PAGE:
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Hubble Space Telescope discovery to be announced by NASA on March 30

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On Wednesday, March 30, officials from the Hubble Space Telescope programme will present a new scientific discovery. According to NASA, the nearly 32-year-old telescope will make “one for the record books” and an “exciting new observation.”

Given that the Hubble Space Telescope‘s work ranges from exoplanets to galaxies to measuring the expansion of the universe, guessing what that discovery might be is difficult. The multi observatory team was awarded the Nobel Prize for this last part.

NASA has offered little other information beyond promising that the “Hubble’s result not only extends our understanding of the universe but creates an exciting area of research for Hubble’s future work with NASA’s newly-launched James Webb Space Telescope.”

Hubble Space-NASA

Webb was launched on December 25 and is currently aligning its instruments and mirrors in preparation for observational work to begin in June. Moreover, Hubble is getting ready to mark the 25th anniversary of its launch from the space shuttle Discovery on April 25, 1990.

Hubble’s decades of observations are serving as wayfinding for the newly launched Webb telescope, according to scientists from the Webb telescope team.

Although Webb is billed as Hubble Space successor, NASA officials have stated that Hubble will remain operational at least until the 2020s. Hubble, on the other hand, had a problem in October 2021 that took its instruments offline for several weeks, but it was back online in December. In July 2021, the observatory also recovered from a major malfunction.

Hubble used to be serviced every few years by astronauts aboard the space shuttle, but that work ended when the space shuttle programme ended in 2011. Hubble’s last servicing mission took place in 2009.

Webb, which operates at a stable gravitational point called Lagrange 2, 930,000 miles (1.5 million kilometres) from Earth, is unlikely to benefit from such visits because it is much further away.

Several of Hubble’s most recent images have been of galaxies. Examining a spiral galaxy that lies beneath part of the Virgo Cluster (of which our Milky Way is also a part) and imaging the dusty “eye” of another galaxy similar to our own are two examples.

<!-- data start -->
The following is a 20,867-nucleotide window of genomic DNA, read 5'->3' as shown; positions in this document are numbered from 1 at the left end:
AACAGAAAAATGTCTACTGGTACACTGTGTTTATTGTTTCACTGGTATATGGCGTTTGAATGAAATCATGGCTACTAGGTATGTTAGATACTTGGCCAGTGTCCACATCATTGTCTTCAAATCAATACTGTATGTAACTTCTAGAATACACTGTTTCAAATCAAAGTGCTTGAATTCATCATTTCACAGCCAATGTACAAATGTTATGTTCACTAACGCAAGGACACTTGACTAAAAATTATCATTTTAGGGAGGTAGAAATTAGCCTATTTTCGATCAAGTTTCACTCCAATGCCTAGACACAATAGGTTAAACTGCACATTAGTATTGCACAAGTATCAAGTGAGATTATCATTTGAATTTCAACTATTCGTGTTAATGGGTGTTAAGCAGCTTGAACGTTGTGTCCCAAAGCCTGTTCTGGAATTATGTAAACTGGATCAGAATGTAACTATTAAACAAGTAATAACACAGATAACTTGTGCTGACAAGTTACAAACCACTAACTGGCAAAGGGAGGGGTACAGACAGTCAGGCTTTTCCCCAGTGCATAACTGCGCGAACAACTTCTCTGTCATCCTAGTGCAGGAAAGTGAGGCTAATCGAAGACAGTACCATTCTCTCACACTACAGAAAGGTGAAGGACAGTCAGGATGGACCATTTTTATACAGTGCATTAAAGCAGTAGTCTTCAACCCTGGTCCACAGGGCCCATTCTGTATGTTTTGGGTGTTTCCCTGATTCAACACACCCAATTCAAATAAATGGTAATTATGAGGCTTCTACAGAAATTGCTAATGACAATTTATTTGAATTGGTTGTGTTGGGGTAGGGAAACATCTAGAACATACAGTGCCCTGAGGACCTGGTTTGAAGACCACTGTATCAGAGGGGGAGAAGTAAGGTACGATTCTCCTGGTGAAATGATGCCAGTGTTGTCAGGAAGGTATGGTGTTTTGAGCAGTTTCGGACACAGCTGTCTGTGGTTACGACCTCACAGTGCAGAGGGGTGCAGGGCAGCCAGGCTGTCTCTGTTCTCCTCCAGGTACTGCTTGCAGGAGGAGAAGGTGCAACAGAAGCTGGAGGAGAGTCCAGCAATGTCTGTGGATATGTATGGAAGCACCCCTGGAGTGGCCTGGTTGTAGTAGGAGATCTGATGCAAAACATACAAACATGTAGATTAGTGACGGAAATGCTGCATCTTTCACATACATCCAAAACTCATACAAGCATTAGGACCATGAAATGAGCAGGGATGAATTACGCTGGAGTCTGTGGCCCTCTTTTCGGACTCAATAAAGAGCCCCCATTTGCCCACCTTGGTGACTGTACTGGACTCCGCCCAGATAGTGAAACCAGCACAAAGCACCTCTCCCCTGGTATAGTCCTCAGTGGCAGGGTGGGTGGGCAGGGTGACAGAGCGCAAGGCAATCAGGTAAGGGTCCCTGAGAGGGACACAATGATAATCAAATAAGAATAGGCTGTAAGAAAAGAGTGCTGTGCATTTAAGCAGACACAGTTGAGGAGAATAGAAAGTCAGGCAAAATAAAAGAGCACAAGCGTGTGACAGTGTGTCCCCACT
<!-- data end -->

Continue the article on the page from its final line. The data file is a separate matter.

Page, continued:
Facts on Hubble Space Telescope

The Hubble Space Telescope (also known as HST or Hubble) is a space telescope that was launched into low-Earth orbit in 1990 and is still operational today. It was not the first space telescope, but it is one of the largest and most versatile, renowned as a vital research tool as well as an astronomy public relations boon.

The Hubble Space Telescope is one of NASA’s Great Observatories and is named after astronomer Edwin Hubble. Hubble has a 2.4 m (7 ft 10 in) mirror, and its five main instruments look at the electromagnetic spectrum in the ultraviolet, visible, and near-infrared regions. Hubble’s orbit allows it to capture extremely high-resolution images with significantly less background light than ground-based telescopes due to its orbit outside the distortion of Earth’s atmosphere.

It has captured some of the most detailed visible-light images, giving it a unique perspective into space. Many Hubble observations have led to astrophysics breakthroughs, such as determining the universe’s expansion rate.


The Hubble Space Telescope (HST) has provided a dazzling array of images that have awed and inspired the public since its launch in 1990. 

Hubble, on the other hand, is about much more than pretty pictures. Over the course of decades, the mission has collected dozens of terabytes of data, revealing important details about the universe, from objects as close as the moon to the farthest galaxies, with observations of supernovas and nebulas in between. 

The Wide Field Planetary Camera, the Goddard High-Resolution Spectrograph (GHRS), the Faint Object Camera (FOC), the Faint Object Spectrograph (FOS), and the High-Speed Photometer were among Hubble’s first instruments. 

Right away, Hubble ran into problems with his equipment. For example, the telescope’s first images were so blurry that they were practically useless in terms of science. 

Hubble Space became a punchline in a slew of jokes that spread across the internet. A photo of Hubble appears in the 1991 film “Naked Gun 2 1/2: The Smell of Fear.” It hangs alongside photographs of the Hindenburg, the 1906 San Francisco earthquake, the Ford Edsel, and other well-known disasters on the wall of a bar called Loser’s Bar.

All was not lost, however, because Hubble was built to be serviced by astronauts. The space shuttle Endeavour ferried a crew of seven to Hubble on Dec. 2, 1993, for five days of spacewalks.

During the repair, two new cameras were installed, including the Wide-Field Planetary Camera 2 (WFPC-2), which later took many of Hubble’s most famous photos. The first new Hubble images arrived on Earth in December 1993, and they were breathtaking.


However, Hubble Space has continued to provide unprecedented information about our universe and to pique the interest of inquiring minds all over the world.



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